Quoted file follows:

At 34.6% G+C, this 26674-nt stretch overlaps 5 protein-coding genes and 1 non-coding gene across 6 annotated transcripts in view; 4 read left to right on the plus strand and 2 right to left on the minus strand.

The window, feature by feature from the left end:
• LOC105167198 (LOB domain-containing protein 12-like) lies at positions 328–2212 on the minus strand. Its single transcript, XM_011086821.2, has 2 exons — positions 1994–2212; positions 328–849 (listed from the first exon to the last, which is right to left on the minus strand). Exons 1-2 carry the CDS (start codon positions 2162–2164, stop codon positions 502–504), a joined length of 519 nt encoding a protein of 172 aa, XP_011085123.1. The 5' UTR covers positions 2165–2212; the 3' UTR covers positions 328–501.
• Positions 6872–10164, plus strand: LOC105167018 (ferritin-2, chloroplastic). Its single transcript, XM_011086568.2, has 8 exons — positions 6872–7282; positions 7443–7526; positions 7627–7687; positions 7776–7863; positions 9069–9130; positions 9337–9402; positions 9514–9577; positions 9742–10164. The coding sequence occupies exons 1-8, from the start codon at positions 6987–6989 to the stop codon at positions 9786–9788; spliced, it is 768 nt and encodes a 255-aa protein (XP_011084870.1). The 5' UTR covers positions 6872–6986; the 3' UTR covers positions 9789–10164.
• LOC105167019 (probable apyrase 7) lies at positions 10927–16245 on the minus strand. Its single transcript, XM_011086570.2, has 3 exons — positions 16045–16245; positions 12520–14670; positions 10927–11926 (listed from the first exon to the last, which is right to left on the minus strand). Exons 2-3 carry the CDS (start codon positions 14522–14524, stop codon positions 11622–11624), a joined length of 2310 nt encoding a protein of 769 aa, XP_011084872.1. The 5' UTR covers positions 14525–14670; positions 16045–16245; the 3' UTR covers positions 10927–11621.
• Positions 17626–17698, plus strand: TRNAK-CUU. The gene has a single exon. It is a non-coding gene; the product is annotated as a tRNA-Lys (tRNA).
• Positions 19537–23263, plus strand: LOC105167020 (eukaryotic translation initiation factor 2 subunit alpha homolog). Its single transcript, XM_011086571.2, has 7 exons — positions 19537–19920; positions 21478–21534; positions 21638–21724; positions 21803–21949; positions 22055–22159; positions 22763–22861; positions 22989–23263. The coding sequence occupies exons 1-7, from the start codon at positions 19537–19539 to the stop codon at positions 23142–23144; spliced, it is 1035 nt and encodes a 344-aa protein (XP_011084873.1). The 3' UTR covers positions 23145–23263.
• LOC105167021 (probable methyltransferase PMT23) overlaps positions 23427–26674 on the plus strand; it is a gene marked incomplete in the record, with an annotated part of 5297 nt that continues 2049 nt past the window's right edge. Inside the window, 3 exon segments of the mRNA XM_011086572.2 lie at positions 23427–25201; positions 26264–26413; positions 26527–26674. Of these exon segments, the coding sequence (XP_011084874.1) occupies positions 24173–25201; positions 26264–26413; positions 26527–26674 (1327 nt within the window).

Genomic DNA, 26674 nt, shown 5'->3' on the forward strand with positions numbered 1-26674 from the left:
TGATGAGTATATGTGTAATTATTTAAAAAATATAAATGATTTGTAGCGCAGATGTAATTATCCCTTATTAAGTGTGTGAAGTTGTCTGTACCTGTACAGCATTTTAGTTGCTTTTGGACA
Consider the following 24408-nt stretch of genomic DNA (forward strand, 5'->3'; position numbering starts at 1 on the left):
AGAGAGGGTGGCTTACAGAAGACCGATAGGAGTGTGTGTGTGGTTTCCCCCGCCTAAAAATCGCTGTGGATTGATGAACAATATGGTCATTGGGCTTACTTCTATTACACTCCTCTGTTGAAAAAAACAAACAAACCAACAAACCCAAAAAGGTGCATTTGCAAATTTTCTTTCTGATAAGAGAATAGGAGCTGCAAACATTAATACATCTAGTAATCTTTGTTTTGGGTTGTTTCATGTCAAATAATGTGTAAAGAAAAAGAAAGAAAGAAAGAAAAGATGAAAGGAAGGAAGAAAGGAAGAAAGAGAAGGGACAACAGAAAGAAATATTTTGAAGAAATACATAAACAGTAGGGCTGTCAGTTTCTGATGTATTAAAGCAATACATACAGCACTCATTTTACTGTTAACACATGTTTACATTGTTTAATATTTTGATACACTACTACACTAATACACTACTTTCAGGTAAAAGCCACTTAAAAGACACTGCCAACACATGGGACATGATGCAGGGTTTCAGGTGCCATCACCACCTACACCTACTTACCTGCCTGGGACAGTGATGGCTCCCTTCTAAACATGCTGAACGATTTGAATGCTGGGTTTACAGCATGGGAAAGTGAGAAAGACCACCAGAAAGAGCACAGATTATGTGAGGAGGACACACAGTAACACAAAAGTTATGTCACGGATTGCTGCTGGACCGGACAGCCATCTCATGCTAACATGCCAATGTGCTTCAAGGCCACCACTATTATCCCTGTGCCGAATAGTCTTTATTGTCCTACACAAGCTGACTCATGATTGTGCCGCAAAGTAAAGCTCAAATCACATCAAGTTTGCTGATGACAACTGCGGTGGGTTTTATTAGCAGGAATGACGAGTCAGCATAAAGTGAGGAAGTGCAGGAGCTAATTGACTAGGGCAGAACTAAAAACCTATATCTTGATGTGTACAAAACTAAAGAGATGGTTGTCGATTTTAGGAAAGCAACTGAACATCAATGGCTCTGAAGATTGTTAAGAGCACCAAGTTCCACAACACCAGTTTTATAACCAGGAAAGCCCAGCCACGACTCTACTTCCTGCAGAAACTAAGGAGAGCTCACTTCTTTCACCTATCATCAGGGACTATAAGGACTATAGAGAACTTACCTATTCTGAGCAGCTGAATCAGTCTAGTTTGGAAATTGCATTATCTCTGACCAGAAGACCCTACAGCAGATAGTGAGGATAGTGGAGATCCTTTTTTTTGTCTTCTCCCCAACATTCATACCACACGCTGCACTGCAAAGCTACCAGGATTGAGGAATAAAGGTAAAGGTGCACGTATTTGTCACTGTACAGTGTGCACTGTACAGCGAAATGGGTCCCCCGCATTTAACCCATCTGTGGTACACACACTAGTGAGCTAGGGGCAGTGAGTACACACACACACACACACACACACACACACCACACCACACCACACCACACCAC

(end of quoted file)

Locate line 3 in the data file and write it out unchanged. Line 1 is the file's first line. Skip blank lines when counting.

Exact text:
• LOC105167198 (LOB domain-containing protein 12-like) lies at positions 328–2212 on the minus strand. Its single transcript, XM_011086821.2, has 2 exons — positions 1994–2212; positions 328–849 (listed from the first exon to the last, which is right to left on the minus strand). Exons 1-2 carry the CDS (start codon positions 2162–2164, stop codon positions 502–504), a joined length of 519 nt encoding a protein of 172 aa, XP_011085123.1. The 5' UTR covers positions 2165–2212; the 3' UTR covers positions 328–501.